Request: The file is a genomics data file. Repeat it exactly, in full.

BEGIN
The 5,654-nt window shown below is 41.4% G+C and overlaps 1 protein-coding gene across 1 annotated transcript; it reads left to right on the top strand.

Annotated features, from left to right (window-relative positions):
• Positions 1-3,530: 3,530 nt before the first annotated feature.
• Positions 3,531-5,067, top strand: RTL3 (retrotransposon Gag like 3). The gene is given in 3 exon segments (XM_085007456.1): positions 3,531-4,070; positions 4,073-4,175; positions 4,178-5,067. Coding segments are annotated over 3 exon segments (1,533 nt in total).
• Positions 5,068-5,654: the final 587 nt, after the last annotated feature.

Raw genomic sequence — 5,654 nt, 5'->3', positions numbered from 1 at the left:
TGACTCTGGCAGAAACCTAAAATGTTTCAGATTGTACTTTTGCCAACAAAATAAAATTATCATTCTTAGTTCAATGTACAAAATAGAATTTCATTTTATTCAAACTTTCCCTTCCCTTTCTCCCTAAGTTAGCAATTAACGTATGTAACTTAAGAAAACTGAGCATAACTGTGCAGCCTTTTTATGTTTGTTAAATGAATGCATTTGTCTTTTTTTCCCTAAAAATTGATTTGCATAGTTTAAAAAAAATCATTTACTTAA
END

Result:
The 5,654-nt window shown below is 41.4% G+C and overlaps 1 protein-coding gene across 1 annotated transcript; it reads left to right on the top strand.

Annotated features, from left to right (window-relative positions):
• Positions 1-3,530: 3,530 nt before the first annotated feature.
• Positions 3,531-5,067, top strand: RTL3 (retrotransposon Gag like 3). The gene is given in 3 exon segments (XM_085007456.1): positions 3,531-4,070; positions 4,073-4,175; positions 4,178-5,067. Coding segments are annotated over 3 exon segments (1,533 nt in total).
• Positions 5,068-5,654: the final 587 nt, after the last annotated feature.

Raw genomic sequence — 5,654 nt, 5'->3', positions numbered from 1 at the left:
TGACTCTGGCAGAAACCTAAAATGTTTCAGATTGTACTTTTGCCAACAAAATAAAATTATCATTCTTAGTTCAATGTACAAAATAGAATTTCATTTTATTCAAACTTTCCCTTCCCTTTCTCCCTAAGTTAGCAATTAACGTATGTAACTTAAGAAAACTGAGCATAACTGTGCAGCCTTTTTATGTTTGTTAAATGAATGCATTTGTCTTTTTTTCCCTAAAAATTGATTTGCATAGTTTAAAAAAAATCATTTACTTAA